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Toyota South Africa announces free safety upgrades for these cars

After identifying an uptick in vehicle theft in South Africa using sophisticated attack methods, Toyota has announced free “safety enhancements” for local customers in an effort to mitigate Toyota and Lexus-branded vehicles being stolen.

The models that are eligible for these upgrades include:

  • All Fortuner models from 2016
  • Hilux Legend models from 2019
  • Prado VX and VXL models from 2017
  • All Land Cruiser 200 models with Smart Entry
  • All Land Cruiser 300 models
  • All Lexus RX and LX models from 2015

“Customers who own the vehicle models mentioned above can take them to their nearest dealership for security enhancements from the first week of December,” said Leon Theron, senior vice president of sales and marketing at Toyota South Africa (TSAM).

Individuals who take their vehicle for a service at TSAM dealers will automatically receive the enhancements, too, and “these will all be carried out at no cost to the customer,” said Theron.

The manufacturer did not reveal specifically what these enhancements encompass, though it did say that they have been reviewed and evaluated by the VSS Administration – an independent South African organisation that specialises in vehicle security and automotive systems.

“For all the other models using keyless entry, but not mentioned above, customers are recommended to purchase a Faraday Pouch for their keys [which are] available at dealers,” said Theron.

“Alternatively, they can consult their dealer to either have their vehicle alarm recalibrated in a way that prevents fob relaying or set the alarm using the remote in a specific manner that prevents fob relaying.”

Car Theft

Three methods of attack

Toyota partnered with various organisations as well as the South African Police Service to identify and gather intelligence on the new methods used when stealing cars.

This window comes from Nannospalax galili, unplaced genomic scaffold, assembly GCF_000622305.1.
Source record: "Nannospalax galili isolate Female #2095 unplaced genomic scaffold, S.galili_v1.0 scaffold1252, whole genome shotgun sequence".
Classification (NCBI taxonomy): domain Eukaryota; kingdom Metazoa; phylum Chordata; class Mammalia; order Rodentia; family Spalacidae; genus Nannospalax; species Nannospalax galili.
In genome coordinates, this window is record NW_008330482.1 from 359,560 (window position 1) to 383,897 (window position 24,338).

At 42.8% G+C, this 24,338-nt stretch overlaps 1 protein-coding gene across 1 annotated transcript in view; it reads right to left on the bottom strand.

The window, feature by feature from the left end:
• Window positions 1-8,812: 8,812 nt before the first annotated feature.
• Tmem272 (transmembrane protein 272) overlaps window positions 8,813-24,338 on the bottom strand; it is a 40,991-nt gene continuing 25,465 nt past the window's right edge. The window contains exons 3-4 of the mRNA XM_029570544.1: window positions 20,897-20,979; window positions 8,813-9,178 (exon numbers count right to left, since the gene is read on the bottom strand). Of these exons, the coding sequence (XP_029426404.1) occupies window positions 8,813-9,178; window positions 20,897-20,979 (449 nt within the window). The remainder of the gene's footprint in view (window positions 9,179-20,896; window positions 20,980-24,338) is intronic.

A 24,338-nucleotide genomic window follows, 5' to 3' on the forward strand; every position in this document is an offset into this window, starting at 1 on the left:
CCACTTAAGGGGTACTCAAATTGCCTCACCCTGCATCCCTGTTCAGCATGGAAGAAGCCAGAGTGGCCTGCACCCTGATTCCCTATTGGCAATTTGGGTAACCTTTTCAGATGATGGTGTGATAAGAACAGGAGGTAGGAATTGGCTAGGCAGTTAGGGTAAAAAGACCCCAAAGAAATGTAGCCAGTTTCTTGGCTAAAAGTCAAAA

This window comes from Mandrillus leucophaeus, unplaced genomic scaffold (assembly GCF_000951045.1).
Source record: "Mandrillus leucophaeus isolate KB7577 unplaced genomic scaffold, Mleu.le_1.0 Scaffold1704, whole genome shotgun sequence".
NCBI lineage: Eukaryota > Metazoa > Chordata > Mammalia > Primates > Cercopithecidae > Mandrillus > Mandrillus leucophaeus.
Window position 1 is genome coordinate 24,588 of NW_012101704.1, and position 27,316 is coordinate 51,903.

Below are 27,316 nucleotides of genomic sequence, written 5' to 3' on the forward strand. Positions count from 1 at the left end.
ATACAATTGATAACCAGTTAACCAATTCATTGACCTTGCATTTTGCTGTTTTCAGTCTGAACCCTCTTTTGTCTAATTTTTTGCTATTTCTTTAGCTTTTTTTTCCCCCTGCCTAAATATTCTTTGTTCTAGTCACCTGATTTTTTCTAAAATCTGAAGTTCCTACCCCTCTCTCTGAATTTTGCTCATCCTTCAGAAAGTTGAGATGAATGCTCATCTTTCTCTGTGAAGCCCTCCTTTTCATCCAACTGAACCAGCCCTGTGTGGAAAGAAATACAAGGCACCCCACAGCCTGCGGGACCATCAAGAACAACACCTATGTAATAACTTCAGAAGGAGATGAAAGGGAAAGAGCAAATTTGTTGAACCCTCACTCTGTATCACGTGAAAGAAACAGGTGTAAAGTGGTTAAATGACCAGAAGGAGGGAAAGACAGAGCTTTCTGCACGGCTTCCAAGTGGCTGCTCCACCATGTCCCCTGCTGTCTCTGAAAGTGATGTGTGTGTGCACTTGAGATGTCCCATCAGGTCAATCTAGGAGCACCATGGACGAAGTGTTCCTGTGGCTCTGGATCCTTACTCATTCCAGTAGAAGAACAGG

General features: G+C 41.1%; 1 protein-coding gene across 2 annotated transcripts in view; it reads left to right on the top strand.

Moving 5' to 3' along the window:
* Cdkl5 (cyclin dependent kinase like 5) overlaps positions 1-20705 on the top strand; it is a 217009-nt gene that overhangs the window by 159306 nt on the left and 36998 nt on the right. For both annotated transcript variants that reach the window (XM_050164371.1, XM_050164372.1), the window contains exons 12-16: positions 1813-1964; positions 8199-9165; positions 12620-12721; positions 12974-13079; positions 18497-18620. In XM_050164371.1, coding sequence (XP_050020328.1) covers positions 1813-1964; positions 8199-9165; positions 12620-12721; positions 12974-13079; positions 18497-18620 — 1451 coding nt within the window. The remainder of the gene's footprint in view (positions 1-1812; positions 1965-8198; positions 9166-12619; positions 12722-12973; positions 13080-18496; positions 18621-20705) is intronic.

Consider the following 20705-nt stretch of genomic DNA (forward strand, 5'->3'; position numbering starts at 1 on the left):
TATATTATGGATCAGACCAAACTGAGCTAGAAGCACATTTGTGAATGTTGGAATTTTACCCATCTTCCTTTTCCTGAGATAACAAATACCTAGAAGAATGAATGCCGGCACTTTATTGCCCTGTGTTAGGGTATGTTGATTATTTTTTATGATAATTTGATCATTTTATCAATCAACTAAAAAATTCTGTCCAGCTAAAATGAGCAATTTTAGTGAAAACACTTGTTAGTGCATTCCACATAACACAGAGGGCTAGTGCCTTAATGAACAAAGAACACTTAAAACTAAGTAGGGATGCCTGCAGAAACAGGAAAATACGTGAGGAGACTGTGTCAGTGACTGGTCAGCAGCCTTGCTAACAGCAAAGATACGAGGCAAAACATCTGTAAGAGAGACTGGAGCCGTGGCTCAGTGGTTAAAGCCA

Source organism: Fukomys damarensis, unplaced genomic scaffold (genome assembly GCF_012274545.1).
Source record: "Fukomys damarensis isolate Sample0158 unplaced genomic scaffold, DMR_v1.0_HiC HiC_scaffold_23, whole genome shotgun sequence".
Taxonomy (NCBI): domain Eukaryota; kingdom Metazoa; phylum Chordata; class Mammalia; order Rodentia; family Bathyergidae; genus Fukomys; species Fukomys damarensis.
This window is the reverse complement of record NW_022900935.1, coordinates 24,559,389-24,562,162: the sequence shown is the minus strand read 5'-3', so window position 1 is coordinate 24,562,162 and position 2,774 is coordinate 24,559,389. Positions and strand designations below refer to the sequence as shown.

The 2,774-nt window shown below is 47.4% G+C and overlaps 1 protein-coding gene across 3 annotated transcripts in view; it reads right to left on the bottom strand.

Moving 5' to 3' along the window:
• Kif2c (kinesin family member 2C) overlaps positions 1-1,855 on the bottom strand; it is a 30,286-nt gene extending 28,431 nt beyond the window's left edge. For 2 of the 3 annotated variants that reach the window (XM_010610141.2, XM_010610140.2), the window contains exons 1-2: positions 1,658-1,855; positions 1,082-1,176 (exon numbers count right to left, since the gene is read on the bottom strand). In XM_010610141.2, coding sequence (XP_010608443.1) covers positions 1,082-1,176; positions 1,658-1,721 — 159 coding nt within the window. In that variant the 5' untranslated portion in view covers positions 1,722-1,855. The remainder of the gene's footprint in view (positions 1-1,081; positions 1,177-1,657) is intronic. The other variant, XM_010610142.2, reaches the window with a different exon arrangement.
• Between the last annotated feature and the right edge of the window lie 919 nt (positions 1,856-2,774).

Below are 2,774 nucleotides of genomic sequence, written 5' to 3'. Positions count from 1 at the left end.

“The intelligence gathered revealed that highly sophisticated cyber-attacks are used by thieves to exploit the vehicle’s computer-controlled systems,” said TSAM.

According to the company, the main forms of attack are CAN attacks, fob relaying, and a combination of forced entry and key cloning.

CAN attacks happen when the Control Area Network is infiltrated by high-tech electronic equipment to gain entry into the car and access to the computer system to start the engine.

Fob relaying, on the other hand, uses strong receivers and transmitters to remotely read the vehicle’s security key when the owner is nearby, thereby allowing the attacker to unlock and start it when the owner has left.

“The third, a combination of forced entry and key cloning, is executed using advanced techniques and equipment to disable the vehicle’s alarm system, and then cloning its security key,” said TSAM.

Criminals tend to target higher-end models with features such as keyless access, and the issue isn’t limited to Toyota alone as other manufacturers have also fallen victim to these crimes.

In studying these attacks, TSAM has developed “several measures to mitigate possible theft of Toyota and Lexus-branded vehicles in the country.”


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